Drought tolerant landscaping is a great idea on so many levels, and landscape rock takes landscaping to a whole new level. First, as its name implies, you save huge amounts of water. This makes it a climate-friendly thing to do, especially if you live in low-rainfall areas.
Still on the water conservation theme, you can abolish all the worry and fuss entitled in maintaining a pristine green lawn. Let's face it, for the time you actually spend on the grass, a lawn is a lot of hard work and a drain on your precious resources of time, money, and water. Why struggle to keep a lawn going when the alternative — pebbles and garden rock ideas — can provide you with an interesting and pleasurable outdoor environment?
Let's look at the principles behind hardscaping and how to make your garden drought-tolerant. We're guessing you will be both surprised and delighted at the many creative possibilities in store for you.
Drought tolerance in broad terms applies to plants that can survive in average or below-average rainfall conditions. Drought tolerance is also region-specific, so, for example, plants that are drought tolerant in Oregon are unlikely to be drought-tolerant in Southern California or Texas. The basic rule of creating a drought-tolerant landscape is to use plants that are native to the area in which you live.
The advantage of using native plants, or plants from other regions of the world that survive in similar conditions, is that you will not have to irrigate. If irrigation is necessary, then it will be sparing and infrequent.
Arid climates are most often located in USDA Zone 9. You will be surprised at the wide range of plants that will survive and thrive in dry conditions. One surprise is that Lavender is drought tolerant and can provide a splash of color and pleasant scent in your landscaped rock garden.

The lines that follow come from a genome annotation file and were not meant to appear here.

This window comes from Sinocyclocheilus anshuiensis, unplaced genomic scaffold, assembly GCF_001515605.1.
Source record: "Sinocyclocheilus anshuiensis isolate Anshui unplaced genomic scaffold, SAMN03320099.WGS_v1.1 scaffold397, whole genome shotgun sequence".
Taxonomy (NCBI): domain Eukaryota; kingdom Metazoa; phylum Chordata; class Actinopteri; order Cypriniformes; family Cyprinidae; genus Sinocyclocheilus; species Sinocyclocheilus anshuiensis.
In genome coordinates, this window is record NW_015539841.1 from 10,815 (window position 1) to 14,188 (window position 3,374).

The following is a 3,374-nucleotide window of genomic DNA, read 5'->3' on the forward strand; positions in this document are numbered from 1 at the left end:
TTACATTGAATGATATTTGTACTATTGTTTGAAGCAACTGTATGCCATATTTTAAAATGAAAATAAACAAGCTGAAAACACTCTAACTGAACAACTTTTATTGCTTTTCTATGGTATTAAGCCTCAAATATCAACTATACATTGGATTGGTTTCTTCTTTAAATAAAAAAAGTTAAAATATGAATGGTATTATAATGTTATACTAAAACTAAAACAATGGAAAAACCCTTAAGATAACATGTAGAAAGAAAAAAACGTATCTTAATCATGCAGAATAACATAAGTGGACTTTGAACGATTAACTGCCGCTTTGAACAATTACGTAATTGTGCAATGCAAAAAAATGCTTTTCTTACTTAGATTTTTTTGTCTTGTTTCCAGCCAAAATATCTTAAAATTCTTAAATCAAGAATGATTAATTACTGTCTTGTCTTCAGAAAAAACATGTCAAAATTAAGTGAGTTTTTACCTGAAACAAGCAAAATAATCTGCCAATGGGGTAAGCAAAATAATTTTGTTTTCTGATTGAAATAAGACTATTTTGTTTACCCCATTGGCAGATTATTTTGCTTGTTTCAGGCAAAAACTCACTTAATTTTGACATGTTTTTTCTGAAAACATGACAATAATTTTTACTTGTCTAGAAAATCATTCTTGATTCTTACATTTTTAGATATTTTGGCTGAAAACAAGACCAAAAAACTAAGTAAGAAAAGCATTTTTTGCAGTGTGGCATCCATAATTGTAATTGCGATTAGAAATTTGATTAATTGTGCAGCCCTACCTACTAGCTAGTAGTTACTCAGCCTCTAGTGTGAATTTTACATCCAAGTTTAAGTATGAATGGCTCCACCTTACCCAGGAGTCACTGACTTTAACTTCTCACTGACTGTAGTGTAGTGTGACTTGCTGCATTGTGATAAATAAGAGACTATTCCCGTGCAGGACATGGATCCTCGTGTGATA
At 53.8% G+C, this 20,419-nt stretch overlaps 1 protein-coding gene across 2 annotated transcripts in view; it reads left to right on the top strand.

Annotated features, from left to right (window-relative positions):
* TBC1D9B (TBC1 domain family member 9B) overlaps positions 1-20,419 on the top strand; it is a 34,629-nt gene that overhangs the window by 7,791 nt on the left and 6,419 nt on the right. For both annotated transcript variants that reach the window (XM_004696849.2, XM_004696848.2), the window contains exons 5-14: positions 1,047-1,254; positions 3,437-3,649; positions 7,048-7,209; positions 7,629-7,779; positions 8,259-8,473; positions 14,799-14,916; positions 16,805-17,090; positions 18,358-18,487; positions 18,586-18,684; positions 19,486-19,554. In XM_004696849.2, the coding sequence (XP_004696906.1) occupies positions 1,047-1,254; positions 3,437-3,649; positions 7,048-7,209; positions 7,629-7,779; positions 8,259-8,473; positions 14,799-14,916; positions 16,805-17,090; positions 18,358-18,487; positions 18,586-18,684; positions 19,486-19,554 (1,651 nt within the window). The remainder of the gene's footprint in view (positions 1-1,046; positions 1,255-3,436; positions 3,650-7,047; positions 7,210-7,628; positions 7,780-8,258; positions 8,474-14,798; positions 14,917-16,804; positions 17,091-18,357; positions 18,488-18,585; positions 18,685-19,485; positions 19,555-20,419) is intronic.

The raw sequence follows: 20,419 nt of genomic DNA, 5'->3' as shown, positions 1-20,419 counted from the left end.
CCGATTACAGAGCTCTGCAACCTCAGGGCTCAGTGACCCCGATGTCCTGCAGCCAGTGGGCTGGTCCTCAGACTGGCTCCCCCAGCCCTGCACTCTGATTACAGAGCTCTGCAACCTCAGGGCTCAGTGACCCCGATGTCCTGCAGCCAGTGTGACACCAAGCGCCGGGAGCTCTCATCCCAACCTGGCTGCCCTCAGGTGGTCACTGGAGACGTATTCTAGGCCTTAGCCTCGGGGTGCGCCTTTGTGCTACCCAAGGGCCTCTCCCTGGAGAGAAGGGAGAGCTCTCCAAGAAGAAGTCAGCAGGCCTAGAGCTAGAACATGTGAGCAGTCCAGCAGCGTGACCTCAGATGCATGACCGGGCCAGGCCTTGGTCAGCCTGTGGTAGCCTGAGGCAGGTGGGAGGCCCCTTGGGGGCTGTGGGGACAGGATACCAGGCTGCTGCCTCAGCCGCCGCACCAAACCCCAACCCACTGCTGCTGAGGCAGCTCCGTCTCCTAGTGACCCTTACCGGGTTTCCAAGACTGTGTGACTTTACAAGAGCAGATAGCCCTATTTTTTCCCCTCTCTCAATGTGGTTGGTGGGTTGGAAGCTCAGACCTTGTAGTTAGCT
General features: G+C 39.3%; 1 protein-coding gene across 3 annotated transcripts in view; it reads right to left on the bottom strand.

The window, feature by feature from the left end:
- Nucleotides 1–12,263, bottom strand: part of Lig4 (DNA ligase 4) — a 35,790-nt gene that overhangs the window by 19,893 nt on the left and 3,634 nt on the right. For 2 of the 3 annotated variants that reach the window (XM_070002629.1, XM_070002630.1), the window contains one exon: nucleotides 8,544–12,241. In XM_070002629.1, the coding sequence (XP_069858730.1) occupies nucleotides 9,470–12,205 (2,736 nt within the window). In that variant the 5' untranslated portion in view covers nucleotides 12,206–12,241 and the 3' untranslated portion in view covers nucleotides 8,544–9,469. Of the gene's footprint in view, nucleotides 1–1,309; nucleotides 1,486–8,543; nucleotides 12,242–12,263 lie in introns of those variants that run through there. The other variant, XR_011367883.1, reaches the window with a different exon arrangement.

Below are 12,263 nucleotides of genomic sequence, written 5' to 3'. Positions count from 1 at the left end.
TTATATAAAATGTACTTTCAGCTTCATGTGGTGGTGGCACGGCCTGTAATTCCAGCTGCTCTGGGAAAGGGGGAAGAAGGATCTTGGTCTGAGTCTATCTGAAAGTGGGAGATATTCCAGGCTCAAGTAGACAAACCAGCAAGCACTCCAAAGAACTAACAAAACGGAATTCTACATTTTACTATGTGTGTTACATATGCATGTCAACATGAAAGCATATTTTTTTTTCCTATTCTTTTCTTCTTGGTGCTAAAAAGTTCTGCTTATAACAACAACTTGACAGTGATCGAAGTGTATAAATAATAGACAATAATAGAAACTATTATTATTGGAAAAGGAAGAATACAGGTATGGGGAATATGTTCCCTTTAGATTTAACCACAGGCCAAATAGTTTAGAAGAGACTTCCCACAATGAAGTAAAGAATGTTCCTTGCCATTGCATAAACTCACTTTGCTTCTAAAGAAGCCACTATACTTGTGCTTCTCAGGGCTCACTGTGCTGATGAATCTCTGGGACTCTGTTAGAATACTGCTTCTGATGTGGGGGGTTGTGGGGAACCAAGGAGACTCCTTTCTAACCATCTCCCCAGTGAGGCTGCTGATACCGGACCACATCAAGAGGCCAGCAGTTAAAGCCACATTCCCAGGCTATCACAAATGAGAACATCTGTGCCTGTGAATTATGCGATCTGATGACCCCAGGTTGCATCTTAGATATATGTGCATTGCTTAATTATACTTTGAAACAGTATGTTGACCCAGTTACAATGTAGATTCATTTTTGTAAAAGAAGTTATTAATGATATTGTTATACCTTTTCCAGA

It is worth noting here, especially for beginner gardeners, that all young plants will need watering until their roots are well established.
So much for the choice of plants to feature in your garden. But where are you going to put them? Our suggestion is that you can set these plants in an imaginatively designed landscape of rocks and pebbles to show them off to the best effect.
By landscaping with pebbles, rocks, and paving, you will not need as many plants as you think. This is because the pebbles and "hardscapes" are a feature in themselves.
A layer of pebbles on top of the soil where your plants are located is in itself a water conservation measure. The pebbles help to retain moisture in the soil, and they look attractive. In other words, you're using peb
bles in place of mulch, such as lawn clippings or pine chips.
You'll quickly realize that unlike green mulches or wood chips, pebbles will not decompose, so you will have a much more durable way of preserving soil moisture and keeping things looking neat.
How can you add to the natural appeal of stone and rock? Check out the video below for inspiration and read on for more tips and tricks!
It might be helpful to think of landscape rock as an extension of your immediate outdoor living area. Most people in sunnier climates will have an outdoor living area that is already paved, featuring pot plants or flower beds.